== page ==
It is in the area of ​​Seville, Spain that I went there ten days to see the harvest of table olives. These are the ones that are consumed as an aperitif or in the kitchen and not those that are pressed for the oil. I was too happy to go to Andalusia. Every year we consider it as a holiday destination but each time the summer weather scares us. But we’ll go one day, we’ll go especially after I get a glimpse of the city.

It took me about forty minutes from my hotel next to the Alcazar to join the olive grove, Huerta de Barros (clay garden) located in Moron de la Frontera.

It belongs to the group group Aceitunas Guadalquivir. Soon after Seville, the landscape changes and the industrial areas are replaced by olive plantations. Spain has 2.5 million hectares, of which 1.8 million are located here. It is also thanks to them that the region is not desert like the Sahara. They create a micro climate that preserves biodiversity means to me my guide. While 90% of this Andalusian production is used for the production of oil, 10% is destined for the production of table olives.

9 olives out of 10 are harvested here by small producers who own on average 7 hectares. The know-how is still very artisanal and we work today almost in the same way as in the time of the Romans. The landscape that you have in front of you, today at 10 am is the same one that a Roman in the 2nd century, explained Francisco Escalante, the director of the property.

There have always been olive trees here. We found traces of 2 oil mills that date back to this time. Our olive trees are old but we replant regularly. They are cuttings, he tells me. We do not plant an olive kernel but an olive branch.

Since I’m a gardener, I asked him to explain to me:

If you plant a kernel, he tells me, you get a new variety of olive. It’s like in a family, the brother and the sister have the same mother and the same father but are not similar. Olives are the same. If you want your olive tree to have the same characteristics as its parent (an olive manzanilla for example), you have to plant a branch.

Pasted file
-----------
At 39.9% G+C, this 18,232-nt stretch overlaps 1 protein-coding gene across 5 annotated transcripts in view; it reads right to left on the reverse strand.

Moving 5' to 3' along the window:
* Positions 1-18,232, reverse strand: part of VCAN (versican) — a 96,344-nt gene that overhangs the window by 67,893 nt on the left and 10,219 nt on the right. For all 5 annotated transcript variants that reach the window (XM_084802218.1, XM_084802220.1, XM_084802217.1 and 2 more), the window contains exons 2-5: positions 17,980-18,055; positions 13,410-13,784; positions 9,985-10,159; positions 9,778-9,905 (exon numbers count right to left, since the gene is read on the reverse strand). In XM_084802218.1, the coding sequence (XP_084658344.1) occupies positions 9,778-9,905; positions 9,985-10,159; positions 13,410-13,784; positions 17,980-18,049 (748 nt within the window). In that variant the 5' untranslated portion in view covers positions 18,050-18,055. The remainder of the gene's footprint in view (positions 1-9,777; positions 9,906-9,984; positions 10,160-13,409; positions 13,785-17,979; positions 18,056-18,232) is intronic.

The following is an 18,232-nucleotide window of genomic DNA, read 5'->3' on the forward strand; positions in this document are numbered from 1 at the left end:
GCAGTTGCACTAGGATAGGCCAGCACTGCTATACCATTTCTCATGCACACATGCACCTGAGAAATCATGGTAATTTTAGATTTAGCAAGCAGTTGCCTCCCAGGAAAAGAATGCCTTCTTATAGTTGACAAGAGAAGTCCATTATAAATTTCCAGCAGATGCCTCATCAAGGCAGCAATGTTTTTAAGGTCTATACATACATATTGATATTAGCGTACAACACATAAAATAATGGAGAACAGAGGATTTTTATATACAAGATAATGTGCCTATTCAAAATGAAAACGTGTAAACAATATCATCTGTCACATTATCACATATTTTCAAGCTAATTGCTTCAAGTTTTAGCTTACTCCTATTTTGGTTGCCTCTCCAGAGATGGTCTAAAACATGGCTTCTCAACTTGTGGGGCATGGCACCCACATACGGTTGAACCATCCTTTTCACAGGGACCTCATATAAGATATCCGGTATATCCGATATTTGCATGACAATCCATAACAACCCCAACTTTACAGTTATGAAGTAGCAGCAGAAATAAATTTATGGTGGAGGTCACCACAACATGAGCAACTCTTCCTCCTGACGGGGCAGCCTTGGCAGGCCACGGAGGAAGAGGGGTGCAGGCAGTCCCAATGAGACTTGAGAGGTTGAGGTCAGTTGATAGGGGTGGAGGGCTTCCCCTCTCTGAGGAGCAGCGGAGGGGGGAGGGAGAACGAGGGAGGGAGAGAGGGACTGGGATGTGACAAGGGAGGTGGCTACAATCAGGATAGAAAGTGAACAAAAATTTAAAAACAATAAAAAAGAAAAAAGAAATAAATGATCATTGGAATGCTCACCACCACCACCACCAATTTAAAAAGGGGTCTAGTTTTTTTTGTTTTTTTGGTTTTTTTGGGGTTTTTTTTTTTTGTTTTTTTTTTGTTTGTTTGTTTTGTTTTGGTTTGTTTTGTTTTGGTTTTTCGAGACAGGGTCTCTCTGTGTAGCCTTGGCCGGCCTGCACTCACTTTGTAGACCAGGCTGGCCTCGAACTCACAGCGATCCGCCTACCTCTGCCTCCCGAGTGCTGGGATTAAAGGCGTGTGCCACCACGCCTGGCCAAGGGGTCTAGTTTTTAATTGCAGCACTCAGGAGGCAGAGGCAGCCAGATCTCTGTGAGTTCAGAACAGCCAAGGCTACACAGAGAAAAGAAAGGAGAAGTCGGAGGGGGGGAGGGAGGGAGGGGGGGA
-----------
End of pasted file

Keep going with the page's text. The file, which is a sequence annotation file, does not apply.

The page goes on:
And you have to know that some varieties are better for oil and others better for the table. The Romans already knew it. They traveled with several branches to plant what they needed. We plant them in packs of 2 to 4, cooking class in french riviera so that there is a competition between the trees. They will deviate from each other enough so that there is sun for all. Nature is amazing.

There are more than 500 varieties of olives in Spain and all are descendants of 2 varieties (father and mother could we say), Gordal de Sevilla and Lechin di Granada.

The part we visit is in organic farming. Olive trees, I’m told, do not require much treatment, even in conventional agriculture. Huerta de Barros is a partner of Birdlife, the largest international association for bird protection. They work for us, says Francesco, smiling as they eat the insects that could attack the olives. And in addition they are free, he adds with a wink. We promote both plant and animal biodiversity and we now rely on the property of 118 different bird species. We also have a lot of bats that are also very useful against pests. And we have another natural weapon, the white clay that we use for two reasons:

The first: sprayed on the leaves, it soiled them and thus protects them from too much dehydration.
The second: The olive is so less brilliant and one of its parasites, the Mediterranean fly does not see it anymore.